Microsoft targets "social generation" with new Kin phone

Microsoft has introduced a new Windows-based phone designed specifically for individuals who need help in “actively navigating” their social lives.

The Kin – which was “brought to life” via partnerships with Verizon, Vodafone and Sharp – supposedly blends the phone, online services and PC with “breakthrough” new experiences known as the Loop, Spot and Studio.

“Working closely with our partners, we saw an opportunity to design a mobile experience just for this social generation — a phone that makes it easy to share your life moment to moment,” trumpeted MS spokesperson Robbie Bach.

“We built Kin for people who live to be connected, share, express and relate to their friends and family. This social generation wants and needs more from their phone. Kin is the one place to get the stuff you care about to the people you care about most.”

According to Bach, social networking is built into the very “fabric” of the Kin phone by way of a “fun and simple” interface that focuses on “people and stuff” rather than menus and icons.

“There are two models called Kin One and Two. Both phones feature a touch screen and slide-out keyboard. One is small and compact, making it a perfect fit for a pocket and to operate with one hand,” he explained.

“Two has a larger screen and keyboard, in addition to more memory, a higher resolution camera, and the ability to record high-definition video. The 5 and 8 megapixel cameras in One and Two, respectively, are designed for use in low light with image stabilization and a bright LumiLED flash.”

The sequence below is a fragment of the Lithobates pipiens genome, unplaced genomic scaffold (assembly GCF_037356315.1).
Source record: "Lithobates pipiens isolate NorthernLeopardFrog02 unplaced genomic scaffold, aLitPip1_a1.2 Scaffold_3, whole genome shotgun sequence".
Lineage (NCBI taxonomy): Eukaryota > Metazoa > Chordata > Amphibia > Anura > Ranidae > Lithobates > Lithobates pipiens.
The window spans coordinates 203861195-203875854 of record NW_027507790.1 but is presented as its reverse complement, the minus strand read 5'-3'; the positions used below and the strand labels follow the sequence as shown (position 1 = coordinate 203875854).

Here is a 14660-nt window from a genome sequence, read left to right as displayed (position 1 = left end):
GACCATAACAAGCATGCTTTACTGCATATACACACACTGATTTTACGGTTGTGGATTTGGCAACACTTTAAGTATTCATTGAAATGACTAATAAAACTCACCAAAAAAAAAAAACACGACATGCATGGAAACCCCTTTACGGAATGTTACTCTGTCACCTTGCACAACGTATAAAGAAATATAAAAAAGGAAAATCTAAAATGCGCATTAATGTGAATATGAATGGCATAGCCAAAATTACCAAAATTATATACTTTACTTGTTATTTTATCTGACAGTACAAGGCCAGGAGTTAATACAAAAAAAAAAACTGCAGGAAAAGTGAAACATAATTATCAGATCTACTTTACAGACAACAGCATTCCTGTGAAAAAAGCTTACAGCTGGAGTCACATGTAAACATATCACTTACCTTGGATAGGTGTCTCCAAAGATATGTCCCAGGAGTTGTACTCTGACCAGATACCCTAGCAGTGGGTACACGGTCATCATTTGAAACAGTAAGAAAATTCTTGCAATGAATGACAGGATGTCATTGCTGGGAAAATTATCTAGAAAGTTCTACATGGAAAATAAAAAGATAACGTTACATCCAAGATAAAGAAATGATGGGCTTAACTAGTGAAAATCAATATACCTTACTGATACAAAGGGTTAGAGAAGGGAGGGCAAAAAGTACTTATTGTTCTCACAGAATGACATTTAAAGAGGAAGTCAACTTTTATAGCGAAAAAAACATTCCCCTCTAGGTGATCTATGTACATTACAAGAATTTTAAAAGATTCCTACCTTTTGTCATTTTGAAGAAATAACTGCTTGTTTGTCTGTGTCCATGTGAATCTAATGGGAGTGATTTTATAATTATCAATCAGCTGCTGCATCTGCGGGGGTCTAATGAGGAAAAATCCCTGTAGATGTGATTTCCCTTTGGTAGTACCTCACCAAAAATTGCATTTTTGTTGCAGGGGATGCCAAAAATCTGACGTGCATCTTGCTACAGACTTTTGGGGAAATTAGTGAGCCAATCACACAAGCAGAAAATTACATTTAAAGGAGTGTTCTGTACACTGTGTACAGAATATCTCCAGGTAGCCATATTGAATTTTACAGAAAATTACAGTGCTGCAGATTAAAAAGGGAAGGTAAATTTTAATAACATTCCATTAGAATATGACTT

Additional features include:

Kin Loop – Always up to date and always on, showing all the things happening in someone’s social world by collating feeds from Facebook, MySpace and Twitter.

– Allows Kin owners to focus on the “people and stuff” they would like to share rather than the specific application they want to use. Videos, photos, text messages, Web pages, location and status updates are shared by simply dragging them to a single place on the phone called the Spot.

Studio – Almost everything created on the phone is available in the cloud from any Web browser. Photos and videos are freed from the confines of the phone and presented in an online visual timeline so they are easy to view and share. The KIN Studio automatically backs up texts, call history, photos, videos and contacts, while simultaneously populating a personalized digital journal.

Zune experience – Kin is apparently the first Windows Phone to feature a Zune experience, which offers easy access to music, video, FM radio and podcast playback. 

Rich browser – Includes a “rich browser” with the ability to share pieces of the Web, local and Web search by Bing, along with an RSS feed reader.